FRESNO, California (KSEE) – Since the Columbine tragedy in 1999, there have been more than 220 school shootings, killing 144 people and injuring more than 300, according to research by the Washington Post.
After the Fresno County Superintendent of Schools held it’s second safety meeting in Downtown Fresno, educators and law enforcement discovered that school shootings can be prevented.
“You pray that it doesn’t happen but you do in some cases take a not if but when stand around it and be as adequately prepared as you can,” explained Fresno Unified Superintendent Bob Nelson.
This is the second year the Fresno County Superintendent of Schools has brought law enforcement, schools, and hospitals together in one room. FBI Assistant Special Agent Robert Tripp feels that there are solutions.
“We cannot predict school shootings but we do have the ability to prevent them,” said Tripp.
The Columbine High School Massacre and the school shootings that have followed have given law enforcement and mental health professionals a road map to prevention.
“What are the key indicators, what are students exhibiting,” said Assistant Superintendent Hank Gutierrez, with Fresno County Superintendent of Schools.
“Do we need to listen to them and actually help them instead of being punitive?”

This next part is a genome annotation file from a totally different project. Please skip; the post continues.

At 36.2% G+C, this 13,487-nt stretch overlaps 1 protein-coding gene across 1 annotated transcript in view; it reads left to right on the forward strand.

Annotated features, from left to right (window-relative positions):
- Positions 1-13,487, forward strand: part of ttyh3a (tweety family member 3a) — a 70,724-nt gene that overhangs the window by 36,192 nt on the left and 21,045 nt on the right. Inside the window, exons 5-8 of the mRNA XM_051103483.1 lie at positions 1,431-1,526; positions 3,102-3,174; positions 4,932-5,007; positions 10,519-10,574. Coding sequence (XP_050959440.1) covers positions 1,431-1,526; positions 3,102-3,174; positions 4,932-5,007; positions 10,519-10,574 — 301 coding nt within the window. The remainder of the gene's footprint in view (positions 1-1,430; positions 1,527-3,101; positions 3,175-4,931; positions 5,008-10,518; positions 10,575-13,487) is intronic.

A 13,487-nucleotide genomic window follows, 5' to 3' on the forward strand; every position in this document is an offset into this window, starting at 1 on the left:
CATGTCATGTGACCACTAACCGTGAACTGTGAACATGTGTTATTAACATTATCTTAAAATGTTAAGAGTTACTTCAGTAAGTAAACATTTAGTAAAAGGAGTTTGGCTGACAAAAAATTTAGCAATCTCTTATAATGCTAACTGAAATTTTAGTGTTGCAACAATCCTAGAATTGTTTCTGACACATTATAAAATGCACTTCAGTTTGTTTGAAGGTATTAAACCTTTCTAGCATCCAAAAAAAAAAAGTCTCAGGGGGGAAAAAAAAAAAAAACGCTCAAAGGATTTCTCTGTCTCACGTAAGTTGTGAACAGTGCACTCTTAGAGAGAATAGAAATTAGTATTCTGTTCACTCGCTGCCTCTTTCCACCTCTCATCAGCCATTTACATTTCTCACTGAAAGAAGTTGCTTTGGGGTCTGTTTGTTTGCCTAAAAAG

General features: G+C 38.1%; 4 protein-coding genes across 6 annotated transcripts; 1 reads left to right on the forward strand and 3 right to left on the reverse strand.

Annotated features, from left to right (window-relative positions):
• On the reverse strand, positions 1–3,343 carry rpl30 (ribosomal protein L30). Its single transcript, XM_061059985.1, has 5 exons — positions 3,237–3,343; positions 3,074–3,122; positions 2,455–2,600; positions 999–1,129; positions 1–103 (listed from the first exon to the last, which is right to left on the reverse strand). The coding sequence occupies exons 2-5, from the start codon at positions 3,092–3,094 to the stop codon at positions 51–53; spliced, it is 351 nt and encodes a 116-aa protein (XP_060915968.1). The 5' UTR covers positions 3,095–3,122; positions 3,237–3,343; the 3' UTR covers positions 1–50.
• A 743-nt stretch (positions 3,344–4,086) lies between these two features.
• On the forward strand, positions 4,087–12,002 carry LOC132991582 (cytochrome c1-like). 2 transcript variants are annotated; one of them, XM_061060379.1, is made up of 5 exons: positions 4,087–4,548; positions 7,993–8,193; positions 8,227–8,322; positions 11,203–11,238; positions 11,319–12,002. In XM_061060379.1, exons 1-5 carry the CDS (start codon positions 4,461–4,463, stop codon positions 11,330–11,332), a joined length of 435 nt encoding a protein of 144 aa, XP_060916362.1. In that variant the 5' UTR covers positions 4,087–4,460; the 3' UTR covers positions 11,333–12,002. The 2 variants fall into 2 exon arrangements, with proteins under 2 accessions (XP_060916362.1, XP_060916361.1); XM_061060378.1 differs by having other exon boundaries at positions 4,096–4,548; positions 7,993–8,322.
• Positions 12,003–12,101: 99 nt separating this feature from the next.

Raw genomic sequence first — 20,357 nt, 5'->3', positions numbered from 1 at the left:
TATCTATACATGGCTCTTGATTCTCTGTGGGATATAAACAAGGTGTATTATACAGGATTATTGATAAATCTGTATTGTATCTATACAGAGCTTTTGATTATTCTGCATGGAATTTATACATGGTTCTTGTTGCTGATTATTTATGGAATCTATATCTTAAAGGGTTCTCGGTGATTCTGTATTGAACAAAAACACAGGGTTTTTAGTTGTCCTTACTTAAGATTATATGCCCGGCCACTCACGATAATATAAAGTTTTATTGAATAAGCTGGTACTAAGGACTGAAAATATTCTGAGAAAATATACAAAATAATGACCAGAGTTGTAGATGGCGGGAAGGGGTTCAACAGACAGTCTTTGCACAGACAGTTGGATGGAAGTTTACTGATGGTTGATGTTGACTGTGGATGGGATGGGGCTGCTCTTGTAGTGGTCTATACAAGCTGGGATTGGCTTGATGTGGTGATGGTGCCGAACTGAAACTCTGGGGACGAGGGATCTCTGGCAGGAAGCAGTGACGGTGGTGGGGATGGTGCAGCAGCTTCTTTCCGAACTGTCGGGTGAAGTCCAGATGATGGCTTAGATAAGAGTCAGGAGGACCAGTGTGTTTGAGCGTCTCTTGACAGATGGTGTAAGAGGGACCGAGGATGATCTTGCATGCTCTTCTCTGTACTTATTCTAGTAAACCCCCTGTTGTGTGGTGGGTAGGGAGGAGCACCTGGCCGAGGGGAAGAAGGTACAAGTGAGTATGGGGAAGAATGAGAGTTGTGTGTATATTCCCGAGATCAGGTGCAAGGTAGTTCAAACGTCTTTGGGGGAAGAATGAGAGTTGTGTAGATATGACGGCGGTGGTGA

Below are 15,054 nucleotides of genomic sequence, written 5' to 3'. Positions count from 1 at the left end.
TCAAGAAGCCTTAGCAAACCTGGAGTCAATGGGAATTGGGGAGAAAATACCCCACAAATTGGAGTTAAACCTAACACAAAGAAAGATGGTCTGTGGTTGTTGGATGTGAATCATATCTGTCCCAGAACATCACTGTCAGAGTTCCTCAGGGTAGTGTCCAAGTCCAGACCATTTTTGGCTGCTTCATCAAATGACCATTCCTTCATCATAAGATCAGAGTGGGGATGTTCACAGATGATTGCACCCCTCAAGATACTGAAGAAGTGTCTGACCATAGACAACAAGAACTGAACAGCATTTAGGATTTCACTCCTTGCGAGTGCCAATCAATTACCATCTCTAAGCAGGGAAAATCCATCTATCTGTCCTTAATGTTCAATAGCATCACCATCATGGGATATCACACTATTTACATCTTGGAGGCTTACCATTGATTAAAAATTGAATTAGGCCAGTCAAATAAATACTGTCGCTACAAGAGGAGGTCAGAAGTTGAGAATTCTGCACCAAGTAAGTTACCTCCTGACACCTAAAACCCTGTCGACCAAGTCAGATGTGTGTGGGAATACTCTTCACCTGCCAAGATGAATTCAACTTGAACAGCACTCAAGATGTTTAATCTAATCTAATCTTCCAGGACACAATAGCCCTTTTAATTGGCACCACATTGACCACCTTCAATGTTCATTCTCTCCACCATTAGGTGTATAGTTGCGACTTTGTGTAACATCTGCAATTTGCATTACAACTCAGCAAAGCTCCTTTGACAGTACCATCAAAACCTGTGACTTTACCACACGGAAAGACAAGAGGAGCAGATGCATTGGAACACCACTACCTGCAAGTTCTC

Gutierrez says being pro-active and addressing the mental health issues of students is why the Fresno County Superintendent of Schools is placing trained behavioral therapist on every school campus
“We are coming at this from a preventative aspect, where now our administrators are going to have protocols. They are going to have teams in place with the help of local law enforcement they can go in and help a child maybe deal with some issues that they are having.”
Gutierrez says the county office is preparing to take the next step in school safety by establishing behavioral threat assessment teams in every school district, including parochial schools and community colleges.
“I think the crucial thing here is that school shootings can be to some degree preventable and you prevent them by knowing what’s going on with our kids.”